17 simple steps to build your own boxes for shipping stretched canvas
2+ USPS priority mail tube boxes (#O-1098M), FREE from the USPS website
USPS priority mail tape, FREE from the USPS website
scissors for cutting/scoring cardboard
scissors for cutting extra sticky priority mailing tape
1. Open the 2 priority tube boxes and lay flat with brown side.
2. Pull the box bottoms away from the inside of both boxes.
3. Remove the glue cover strip from box 2.
4. Line up the boxes evenly, then carefully set the right edge of box 1 over the exposed glue of box 2. Press firmly to seal.
5. Now you’re ready to determine the thickness of your box. After preparing your painting for shipment (shown here sandwiched between 2 flattened boxes for protection), lay your art on top of the (now joined) box 1 and 2.
6. Place your painting beside the pre-existing fold crease of box 1. Fold up so the side of the box is next to your painting, and choosing how much extra width you prefer the painting to have inside the box and poke a small cut to use as a starting point for scoring a 2nd parallel folding crease (I prefer my box to be no more than 1/4 inch wider than my painting).
7. Using just one point of your scissors, gently run them from that starting point down to the opposite end of the box (from bottom to top). **Be sure you are not cutting clear through, as you only want to score a crease for folding.** Repeat this on both sides of your painting.
8. Now Returning to the bottom of box #1, cut the first flap completely off. Then finish the cut as shown…This piece will be the bottom of your side panel and will fold inside the bottom of your box. (Gray lines represent your scored and pre-creased folds)
9. Moving to the bottom of box #2, cut your bottom side panel by snipping in the same area as on box #1, and then cut along your scored area up to the bottom crease. (Again, gray lines in the diagram represent your scored and pre-creased folds) Now finish that cut along the crease to the outer edge of box #2 , completely removing the larger portion with the pre-cut circle in it. Now, you’ll notice there is a gap in the center between the bottoms of box #1 and #2… Use the piece that you just cut away to fill the gap, and secure with tape.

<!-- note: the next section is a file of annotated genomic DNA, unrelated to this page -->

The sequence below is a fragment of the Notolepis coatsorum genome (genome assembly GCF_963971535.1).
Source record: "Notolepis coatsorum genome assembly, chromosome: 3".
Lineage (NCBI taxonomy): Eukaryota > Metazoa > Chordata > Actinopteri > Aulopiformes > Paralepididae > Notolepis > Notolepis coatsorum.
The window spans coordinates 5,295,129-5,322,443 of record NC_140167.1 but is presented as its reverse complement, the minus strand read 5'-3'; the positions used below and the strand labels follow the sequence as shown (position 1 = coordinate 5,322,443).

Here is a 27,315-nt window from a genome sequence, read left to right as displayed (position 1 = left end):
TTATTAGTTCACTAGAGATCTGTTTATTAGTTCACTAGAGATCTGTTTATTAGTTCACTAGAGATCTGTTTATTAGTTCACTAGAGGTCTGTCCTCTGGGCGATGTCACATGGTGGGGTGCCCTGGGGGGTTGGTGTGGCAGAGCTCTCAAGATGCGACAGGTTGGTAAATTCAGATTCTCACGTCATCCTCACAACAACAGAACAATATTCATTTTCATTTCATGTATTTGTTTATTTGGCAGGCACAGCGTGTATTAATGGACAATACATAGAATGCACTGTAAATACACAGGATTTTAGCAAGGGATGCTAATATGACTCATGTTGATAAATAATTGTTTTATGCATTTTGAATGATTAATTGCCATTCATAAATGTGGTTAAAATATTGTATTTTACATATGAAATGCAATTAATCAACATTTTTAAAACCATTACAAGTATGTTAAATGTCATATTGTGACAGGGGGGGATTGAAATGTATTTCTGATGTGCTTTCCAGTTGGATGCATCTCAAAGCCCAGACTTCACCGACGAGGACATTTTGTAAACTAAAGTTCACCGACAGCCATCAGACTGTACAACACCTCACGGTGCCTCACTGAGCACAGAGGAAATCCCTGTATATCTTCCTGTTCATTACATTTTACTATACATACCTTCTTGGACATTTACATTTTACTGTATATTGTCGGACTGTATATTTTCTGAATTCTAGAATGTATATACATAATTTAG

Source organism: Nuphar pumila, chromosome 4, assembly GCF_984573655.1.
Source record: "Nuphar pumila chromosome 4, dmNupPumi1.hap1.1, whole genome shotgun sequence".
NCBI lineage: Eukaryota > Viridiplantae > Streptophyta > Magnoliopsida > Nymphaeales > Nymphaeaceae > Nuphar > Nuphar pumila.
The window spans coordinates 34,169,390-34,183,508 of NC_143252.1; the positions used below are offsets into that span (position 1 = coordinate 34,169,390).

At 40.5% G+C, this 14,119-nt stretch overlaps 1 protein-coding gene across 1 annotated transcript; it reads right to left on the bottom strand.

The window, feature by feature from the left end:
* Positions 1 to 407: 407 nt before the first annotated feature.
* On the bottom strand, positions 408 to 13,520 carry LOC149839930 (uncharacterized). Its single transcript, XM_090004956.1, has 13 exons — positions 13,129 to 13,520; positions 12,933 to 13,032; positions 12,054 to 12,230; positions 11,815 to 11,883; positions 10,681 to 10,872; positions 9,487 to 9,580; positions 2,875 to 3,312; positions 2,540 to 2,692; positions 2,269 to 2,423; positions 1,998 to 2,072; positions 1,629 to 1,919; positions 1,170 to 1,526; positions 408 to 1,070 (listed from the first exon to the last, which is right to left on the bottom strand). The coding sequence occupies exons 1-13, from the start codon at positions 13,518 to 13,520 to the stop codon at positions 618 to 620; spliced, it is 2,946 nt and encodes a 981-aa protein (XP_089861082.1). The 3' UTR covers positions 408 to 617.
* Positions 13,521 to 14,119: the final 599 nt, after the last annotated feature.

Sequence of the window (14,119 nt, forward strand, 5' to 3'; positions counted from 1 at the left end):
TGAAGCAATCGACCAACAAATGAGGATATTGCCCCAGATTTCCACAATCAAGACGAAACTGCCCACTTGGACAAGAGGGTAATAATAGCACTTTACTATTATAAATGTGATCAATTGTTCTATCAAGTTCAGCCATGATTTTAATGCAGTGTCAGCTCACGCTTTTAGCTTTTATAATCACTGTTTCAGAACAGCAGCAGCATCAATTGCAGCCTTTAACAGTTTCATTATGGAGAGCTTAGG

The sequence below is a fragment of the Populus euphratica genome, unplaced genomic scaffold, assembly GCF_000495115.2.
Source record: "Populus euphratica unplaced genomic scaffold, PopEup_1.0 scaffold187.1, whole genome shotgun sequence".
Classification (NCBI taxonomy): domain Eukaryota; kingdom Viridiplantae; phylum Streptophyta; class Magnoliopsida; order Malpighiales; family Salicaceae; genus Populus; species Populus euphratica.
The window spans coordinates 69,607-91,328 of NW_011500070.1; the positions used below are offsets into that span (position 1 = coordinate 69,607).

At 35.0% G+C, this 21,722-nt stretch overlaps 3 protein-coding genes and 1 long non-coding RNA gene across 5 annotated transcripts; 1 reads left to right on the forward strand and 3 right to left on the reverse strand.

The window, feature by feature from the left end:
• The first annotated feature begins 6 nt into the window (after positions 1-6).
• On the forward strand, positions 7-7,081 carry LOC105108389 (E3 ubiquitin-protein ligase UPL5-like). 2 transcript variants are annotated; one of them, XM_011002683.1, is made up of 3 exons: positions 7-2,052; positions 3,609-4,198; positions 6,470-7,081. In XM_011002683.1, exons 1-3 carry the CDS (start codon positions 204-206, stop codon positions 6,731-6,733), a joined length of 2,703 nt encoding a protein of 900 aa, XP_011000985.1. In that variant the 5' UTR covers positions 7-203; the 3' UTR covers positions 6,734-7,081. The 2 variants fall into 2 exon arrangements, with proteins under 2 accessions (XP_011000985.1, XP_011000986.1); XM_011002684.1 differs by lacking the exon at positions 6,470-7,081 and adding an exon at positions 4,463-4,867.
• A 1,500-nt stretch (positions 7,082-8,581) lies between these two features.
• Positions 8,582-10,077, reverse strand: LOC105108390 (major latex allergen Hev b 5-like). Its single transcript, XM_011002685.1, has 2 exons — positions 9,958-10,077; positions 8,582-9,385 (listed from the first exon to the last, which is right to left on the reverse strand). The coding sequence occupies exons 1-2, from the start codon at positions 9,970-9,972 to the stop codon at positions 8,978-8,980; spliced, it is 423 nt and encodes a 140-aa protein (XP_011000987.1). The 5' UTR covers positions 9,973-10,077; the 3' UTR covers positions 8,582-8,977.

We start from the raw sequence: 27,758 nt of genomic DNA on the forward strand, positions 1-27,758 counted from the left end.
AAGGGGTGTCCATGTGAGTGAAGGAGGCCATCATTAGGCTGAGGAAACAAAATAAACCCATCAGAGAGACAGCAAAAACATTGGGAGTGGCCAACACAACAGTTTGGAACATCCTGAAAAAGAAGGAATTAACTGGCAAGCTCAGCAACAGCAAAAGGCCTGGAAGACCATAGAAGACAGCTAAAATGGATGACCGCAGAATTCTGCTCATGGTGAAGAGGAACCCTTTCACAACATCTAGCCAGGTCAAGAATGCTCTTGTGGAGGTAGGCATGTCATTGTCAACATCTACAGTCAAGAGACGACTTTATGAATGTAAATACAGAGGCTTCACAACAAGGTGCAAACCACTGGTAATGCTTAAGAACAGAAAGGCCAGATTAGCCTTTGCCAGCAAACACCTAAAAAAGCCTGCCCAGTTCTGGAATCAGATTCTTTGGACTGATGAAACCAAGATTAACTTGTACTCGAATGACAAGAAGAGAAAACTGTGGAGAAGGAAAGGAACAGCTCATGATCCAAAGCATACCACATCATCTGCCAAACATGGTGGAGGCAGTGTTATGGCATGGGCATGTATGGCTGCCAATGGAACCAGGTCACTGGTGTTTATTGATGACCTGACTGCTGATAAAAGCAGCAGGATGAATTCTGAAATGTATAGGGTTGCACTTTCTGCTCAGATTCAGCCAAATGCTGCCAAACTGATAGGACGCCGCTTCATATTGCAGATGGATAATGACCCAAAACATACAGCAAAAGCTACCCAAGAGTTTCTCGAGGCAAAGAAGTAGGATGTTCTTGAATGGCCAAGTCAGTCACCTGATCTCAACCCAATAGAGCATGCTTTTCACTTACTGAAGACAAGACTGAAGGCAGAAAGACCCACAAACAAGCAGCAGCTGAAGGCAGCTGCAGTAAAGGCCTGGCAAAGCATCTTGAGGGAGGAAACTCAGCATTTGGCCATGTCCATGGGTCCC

10. Use the point of your scissors again to score a fold on the bottom piece of box #1, that will will fold up into your box bottom. (See diagram)
11. Now ready to start folding the bottom of your box:
Begin with the bottom of box #1…
Lift A1 upward off the floor so that the side of your box is touching the side of your painting.
Now fold A2 over so it is against the bottom of your painting, and hold it there (this will also keep A1 upright)
Lift A3 up and fold over at the score – this will put A2 inside the box between the bottom and your painting. A3 should be folded over the front of your painting.
Repeat the same process to form a bottom on box #2… and secure with tape.
12. Both A1 pieces can now be folded over the top of your painting and taped to the newly built bottom.
If your find that you have a gap down the center front of your box, you can easily fix this by taping an extra piece of cardboard from a 3rd priority tube box on the inside. You can expose and use the glue strip from A1 of box #1 to help hold it in place while you begin taping.
13. Now you’re ready to stand your box up and create the top flaps.
To begin, cut the original flaps off completely.
14. Cut each of the four corners down to about 1.5 to 2 inches above your painting, and fold the side panels down so they’re covering the top of your
15. Open your scissors to measure the width of the box from front to back. Now simply rotate the scissors so they are upright along the piece you need to cut – they will already be spread to the height you’ll need your front/back pieces to be.
16. Now simply cut away the excess height, fold closed…
17. And begin taping. I use a LOT of tape – taping over the one remaining pre-cut circular hole in the bottom, any tiny opening, once or twice around the entire package (both vertically and horizontally), and at all the corners.
This method works great with canvases up to around 36″.
You could build bigger boxes with this method, just keep in mind the size limits for USPS.